The child could also empty the account themselves because their name is on the account jointly. The most common case is that a child will not empty the entire account, but rather “borrow” from it to pay bills or expenses. Borrowing from the account to pay everyday bills could be a convenient source of cash for the child, but may cause arguments and disagreements when the parent gets their bank statement or the child is not in a hurry to pay it back. A better way to title a bank account is to make a POD (payable on death) designation on the account. This POD designation only requires a simple form to filled out at your bank. This allows the same benefits of jointly titling the account in that it skips probate after death, but it protects the account from being targeted by a child’s creditors or from being withdrawn from by a child. A general durable power of attorney allows a child to access a bank account in the case of incapacity of a parent without having to jointly title the bank account.
Jointly titling an account with a child can be an easy and cheap estate plan, but risky. Although the easy way out would be to both have title in an account, the alternative is not that much more complicated or expensive. Consulting with an estate planning attorney to come up with an estate plan is much less costly than having to clean up a mess that titling in both names has the potential to create.

Evan Guthrie Law Firm is licensed to practice law throughout the state of South Carolina. The Evan Guthrie Law Firm practices in the areas of estate planning probate personal injury and divorce and family law. For further information visit his website at http://www.ekglaw.com. Evan Guthrie Law Firm 164 Market Street Suite 362 Charleston SC 29401 843-926-3813

Planning A Funeral As Part Of Your Estate Plan

Planning for your funeral is an important aspect of having a complete estate plan. One of the goals for any estate plan should be to make everything as easy as possible for your loved ones once you pass on. During the period immediately following your death can be a difficult time for those you leave behind. This period known as the grieving process for friends and family members is difficult enough without the added stress of planning a funeral and the burden of deciding what kind of funeral or memorial that you wanted or definitely did not want. [Read more…]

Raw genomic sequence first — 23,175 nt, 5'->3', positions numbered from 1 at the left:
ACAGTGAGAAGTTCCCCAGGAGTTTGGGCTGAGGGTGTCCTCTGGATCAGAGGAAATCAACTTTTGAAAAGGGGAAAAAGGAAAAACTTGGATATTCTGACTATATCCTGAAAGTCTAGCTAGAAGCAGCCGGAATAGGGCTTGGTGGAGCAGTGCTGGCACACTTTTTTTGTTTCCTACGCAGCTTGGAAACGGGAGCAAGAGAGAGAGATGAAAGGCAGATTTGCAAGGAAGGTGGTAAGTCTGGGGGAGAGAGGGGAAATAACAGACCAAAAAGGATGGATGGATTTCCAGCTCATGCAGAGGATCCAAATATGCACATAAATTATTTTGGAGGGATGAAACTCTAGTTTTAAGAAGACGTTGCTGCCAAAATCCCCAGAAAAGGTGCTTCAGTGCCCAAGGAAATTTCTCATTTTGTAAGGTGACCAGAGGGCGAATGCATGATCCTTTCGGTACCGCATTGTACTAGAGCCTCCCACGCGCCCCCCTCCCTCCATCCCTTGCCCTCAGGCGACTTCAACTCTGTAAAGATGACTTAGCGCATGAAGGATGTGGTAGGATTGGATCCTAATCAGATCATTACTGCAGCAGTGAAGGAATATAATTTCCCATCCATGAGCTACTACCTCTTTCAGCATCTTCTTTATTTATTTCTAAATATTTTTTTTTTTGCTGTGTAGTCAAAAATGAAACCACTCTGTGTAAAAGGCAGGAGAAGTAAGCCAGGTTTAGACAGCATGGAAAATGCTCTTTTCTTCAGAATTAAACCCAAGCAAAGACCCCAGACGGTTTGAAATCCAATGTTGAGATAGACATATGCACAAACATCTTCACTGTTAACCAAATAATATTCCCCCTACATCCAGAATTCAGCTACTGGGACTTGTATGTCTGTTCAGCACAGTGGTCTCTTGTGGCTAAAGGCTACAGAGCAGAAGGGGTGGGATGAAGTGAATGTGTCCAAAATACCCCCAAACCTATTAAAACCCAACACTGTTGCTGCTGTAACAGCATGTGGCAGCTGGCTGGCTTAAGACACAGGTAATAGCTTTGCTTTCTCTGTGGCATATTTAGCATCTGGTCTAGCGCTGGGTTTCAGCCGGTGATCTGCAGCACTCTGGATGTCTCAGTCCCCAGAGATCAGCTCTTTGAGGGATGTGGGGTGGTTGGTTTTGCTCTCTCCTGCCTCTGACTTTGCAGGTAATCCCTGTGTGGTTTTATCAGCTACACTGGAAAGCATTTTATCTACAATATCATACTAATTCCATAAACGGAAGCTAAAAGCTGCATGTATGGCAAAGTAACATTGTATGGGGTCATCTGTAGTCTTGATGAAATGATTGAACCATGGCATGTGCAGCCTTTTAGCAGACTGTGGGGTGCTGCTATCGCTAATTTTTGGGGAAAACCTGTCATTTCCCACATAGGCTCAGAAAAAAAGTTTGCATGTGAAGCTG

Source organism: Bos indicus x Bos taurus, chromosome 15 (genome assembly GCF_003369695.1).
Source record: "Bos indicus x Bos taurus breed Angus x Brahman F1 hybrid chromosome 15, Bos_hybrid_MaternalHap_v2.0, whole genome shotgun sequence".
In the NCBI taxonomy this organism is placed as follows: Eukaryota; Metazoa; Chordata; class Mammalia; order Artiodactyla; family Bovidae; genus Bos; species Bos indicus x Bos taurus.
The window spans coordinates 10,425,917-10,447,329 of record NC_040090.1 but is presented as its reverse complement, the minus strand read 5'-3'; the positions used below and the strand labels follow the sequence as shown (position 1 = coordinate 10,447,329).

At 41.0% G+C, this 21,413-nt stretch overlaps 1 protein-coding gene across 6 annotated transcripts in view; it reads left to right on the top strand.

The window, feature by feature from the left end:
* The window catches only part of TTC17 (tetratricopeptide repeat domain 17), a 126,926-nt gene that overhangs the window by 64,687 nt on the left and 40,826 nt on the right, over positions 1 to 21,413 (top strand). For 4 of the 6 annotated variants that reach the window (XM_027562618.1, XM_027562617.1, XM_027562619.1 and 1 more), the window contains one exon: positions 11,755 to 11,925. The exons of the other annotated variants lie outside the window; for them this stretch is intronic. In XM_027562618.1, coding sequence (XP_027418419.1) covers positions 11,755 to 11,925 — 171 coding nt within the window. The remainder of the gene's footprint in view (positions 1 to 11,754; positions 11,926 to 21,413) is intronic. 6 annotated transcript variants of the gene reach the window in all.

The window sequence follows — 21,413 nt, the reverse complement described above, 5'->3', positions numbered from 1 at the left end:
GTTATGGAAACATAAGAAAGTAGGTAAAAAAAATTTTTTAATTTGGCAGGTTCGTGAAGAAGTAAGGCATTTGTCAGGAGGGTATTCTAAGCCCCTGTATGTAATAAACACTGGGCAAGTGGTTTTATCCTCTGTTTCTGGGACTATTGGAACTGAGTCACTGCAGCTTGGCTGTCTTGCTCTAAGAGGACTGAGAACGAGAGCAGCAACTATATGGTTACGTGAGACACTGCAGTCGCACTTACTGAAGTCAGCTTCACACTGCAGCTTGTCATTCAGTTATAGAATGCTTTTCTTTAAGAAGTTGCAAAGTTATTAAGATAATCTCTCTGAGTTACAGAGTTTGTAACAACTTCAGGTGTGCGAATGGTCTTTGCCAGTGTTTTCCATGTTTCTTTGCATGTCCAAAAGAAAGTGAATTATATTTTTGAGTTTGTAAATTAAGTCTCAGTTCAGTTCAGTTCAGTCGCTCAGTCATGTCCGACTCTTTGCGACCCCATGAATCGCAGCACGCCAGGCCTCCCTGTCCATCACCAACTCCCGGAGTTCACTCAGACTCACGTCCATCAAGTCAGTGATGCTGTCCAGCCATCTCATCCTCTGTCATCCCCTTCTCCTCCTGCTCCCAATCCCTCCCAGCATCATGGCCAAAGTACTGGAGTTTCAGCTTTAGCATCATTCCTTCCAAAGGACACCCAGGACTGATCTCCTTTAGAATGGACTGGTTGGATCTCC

Who Should Be Personal Representative Or Executor if You Have None?

When you make a will one of the most important and difficult decisions you will make is who to name as personal representative or executor. This is the person who is in charge of your estate when you die and will have to tie up loose ends, pay debts, and distribute everything according to your will. This decision that you make of who to name as personal representative or executor can make a big difference in how your wishes are carried out and should be left in the hands of someone that is totally trustworthy. Who do you name if you have no friends or family members or none that you consider trustworthy? [Read more…]

Why You Should Not Put Property In Your Child’s Name

A good portion of parents with children eventually want to pass on the property they own to their children. Some might think that it is a good idea to put their real estate, home, property, or land in the name of their children while they are still alive. This type of estate plan can be easy to set up and can most likely be done without a lawyer, but it is full of dangers and risks that can pop up and bite you if you are not careful. [Read more…]

Hire a Personal Injury Lawyer – Don’t Do It Yourself

People who suffer serious physical injuries and property damages in an auto accident or a workplace incident realize the reality soon after. It’s very difficult to reconstruct your life as you recover from both the accident and its many consequences. Any settlement or award from a lawsuit should include compensation that would attempt to put you back in the position you were in as if the accident never happened. There are several compelling reasons to hire a personal injury lawyer to handle your case instead of trying to manage and settle your case by yourself. [Read more…]